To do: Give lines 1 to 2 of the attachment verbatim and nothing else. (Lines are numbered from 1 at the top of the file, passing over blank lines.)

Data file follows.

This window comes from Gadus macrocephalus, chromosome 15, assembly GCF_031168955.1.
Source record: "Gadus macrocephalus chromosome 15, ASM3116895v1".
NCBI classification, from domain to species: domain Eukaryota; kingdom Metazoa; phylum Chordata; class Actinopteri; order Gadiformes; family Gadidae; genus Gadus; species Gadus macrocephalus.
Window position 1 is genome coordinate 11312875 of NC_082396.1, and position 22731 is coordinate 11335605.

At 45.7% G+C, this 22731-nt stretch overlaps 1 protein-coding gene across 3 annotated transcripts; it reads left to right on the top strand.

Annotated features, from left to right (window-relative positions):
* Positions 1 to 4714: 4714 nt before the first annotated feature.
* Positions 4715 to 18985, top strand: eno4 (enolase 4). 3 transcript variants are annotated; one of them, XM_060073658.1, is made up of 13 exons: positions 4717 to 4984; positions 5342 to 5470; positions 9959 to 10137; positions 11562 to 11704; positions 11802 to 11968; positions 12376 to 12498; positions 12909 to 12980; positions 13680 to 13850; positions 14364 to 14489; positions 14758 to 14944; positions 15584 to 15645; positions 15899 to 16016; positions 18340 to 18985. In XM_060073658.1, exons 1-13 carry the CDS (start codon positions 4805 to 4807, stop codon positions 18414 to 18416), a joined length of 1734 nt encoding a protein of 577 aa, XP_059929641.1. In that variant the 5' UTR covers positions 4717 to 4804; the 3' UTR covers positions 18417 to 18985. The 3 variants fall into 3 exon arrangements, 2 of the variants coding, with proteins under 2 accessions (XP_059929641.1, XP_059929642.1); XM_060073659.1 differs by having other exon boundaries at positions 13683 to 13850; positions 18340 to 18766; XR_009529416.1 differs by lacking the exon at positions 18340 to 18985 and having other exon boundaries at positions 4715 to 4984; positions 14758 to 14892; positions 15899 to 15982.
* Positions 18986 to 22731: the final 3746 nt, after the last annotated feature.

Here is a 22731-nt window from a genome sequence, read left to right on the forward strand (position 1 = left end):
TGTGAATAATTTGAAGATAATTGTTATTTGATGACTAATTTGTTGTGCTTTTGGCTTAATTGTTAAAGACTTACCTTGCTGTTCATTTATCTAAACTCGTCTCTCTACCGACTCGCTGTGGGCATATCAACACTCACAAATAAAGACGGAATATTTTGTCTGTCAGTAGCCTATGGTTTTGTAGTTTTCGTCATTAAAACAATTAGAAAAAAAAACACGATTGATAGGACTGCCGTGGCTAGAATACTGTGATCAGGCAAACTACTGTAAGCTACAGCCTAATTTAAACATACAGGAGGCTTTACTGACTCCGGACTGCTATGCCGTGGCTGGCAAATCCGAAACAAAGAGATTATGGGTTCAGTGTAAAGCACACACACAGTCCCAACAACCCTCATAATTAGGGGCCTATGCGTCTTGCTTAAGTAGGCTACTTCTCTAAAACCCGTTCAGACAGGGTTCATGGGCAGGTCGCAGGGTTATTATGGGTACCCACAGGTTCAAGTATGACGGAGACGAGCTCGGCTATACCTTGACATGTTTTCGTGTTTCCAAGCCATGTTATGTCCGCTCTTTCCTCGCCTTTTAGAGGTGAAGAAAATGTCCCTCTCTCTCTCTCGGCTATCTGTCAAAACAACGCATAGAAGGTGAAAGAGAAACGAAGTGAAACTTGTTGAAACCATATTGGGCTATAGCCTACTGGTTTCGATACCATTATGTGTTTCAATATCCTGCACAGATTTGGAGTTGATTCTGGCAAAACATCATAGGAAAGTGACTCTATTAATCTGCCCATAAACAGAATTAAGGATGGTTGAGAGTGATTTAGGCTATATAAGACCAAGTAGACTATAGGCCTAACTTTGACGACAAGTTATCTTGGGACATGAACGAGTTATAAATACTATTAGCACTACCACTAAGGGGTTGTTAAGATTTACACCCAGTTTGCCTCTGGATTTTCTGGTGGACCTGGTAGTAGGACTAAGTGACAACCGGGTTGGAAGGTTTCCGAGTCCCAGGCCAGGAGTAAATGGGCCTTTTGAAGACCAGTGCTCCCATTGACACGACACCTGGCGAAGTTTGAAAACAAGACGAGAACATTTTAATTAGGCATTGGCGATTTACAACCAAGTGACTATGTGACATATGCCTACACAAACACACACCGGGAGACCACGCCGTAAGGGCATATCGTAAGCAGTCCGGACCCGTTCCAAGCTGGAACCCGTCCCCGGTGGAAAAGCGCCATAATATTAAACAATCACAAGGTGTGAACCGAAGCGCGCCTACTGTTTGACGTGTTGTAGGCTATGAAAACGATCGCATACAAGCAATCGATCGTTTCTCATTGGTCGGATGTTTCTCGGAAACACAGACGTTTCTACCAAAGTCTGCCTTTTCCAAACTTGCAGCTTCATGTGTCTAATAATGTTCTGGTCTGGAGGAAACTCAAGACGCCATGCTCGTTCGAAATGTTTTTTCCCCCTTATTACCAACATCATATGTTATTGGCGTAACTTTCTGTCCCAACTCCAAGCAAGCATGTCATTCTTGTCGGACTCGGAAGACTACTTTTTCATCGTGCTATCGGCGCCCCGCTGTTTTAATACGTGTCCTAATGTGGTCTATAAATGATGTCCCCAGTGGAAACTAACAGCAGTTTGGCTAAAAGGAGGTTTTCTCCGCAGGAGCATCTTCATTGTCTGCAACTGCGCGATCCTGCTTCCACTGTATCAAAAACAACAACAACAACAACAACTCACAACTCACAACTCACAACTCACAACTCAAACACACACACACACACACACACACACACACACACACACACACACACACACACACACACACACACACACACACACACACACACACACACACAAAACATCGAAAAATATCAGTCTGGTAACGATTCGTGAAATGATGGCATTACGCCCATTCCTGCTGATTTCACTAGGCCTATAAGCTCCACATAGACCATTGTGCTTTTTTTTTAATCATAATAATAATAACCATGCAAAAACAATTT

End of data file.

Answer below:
This window comes from Gadus macrocephalus, chromosome 15, assembly GCF_031168955.1.
Source record: "Gadus macrocephalus chromosome 15, ASM3116895v1".